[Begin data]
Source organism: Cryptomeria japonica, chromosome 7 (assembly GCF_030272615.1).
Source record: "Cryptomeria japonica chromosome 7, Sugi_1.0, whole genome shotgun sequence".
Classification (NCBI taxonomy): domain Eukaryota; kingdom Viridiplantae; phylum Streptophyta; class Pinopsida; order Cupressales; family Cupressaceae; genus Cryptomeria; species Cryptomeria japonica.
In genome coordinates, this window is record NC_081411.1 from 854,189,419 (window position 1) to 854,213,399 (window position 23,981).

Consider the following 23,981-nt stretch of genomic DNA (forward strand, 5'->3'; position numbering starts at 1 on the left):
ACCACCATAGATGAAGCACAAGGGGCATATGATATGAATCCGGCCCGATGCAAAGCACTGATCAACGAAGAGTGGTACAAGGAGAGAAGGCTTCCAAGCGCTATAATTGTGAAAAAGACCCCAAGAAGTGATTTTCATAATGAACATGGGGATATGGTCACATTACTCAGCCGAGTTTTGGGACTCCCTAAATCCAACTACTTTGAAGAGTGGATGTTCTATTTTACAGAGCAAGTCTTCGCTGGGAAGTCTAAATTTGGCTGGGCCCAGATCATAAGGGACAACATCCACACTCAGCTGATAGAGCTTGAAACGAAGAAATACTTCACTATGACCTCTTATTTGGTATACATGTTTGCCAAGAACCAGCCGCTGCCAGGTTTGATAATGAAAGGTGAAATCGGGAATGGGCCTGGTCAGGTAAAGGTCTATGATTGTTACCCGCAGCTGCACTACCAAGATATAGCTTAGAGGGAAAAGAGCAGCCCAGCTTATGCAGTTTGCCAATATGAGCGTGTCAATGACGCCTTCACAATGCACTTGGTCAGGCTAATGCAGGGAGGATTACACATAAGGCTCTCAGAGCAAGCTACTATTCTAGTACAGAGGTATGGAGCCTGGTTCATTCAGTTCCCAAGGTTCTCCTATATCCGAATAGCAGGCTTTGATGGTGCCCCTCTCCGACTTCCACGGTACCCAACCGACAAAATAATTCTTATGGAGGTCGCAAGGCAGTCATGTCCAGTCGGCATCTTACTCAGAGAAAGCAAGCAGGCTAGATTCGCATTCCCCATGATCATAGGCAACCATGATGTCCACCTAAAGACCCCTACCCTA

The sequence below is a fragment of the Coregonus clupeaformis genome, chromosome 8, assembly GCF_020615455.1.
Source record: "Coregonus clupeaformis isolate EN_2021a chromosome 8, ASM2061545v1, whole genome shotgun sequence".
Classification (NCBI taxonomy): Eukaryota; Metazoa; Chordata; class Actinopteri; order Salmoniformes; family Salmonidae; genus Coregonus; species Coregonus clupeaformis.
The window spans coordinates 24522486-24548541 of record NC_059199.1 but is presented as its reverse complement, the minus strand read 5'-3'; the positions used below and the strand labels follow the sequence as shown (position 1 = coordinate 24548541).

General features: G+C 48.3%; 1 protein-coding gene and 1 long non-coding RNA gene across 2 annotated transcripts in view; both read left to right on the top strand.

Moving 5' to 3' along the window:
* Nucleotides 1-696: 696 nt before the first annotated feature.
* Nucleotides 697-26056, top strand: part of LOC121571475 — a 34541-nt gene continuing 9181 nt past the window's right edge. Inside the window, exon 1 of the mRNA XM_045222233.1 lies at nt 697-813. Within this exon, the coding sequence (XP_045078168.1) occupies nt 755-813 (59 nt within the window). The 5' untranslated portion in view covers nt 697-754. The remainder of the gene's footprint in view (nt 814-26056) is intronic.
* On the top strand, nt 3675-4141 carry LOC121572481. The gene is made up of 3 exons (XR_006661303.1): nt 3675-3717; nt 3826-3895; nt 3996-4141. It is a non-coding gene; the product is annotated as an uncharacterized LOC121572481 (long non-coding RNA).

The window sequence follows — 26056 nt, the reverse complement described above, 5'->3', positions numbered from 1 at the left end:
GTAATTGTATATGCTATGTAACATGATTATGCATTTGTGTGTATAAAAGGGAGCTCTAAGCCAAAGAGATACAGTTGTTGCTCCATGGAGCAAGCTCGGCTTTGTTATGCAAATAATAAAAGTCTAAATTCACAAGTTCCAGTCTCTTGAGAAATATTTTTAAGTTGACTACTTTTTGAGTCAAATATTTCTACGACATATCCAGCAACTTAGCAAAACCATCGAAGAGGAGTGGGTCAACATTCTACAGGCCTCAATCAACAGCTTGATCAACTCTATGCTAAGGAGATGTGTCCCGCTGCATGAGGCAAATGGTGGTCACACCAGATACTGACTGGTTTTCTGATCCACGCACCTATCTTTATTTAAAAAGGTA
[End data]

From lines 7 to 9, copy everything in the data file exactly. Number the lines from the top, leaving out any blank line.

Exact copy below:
The sequence below is a fragment of the Coregonus clupeaformis genome, chromosome 8, assembly GCF_020615455.1.
Source record: "Coregonus clupeaformis isolate EN_2021a chromosome 8, ASM2061545v1, whole genome shotgun sequence".
Classification (NCBI taxonomy): Eukaryota; Metazoa; Chordata; class Actinopteri; order Salmoniformes; family Salmonidae; genus Coregonus; species Coregonus clupeaformis.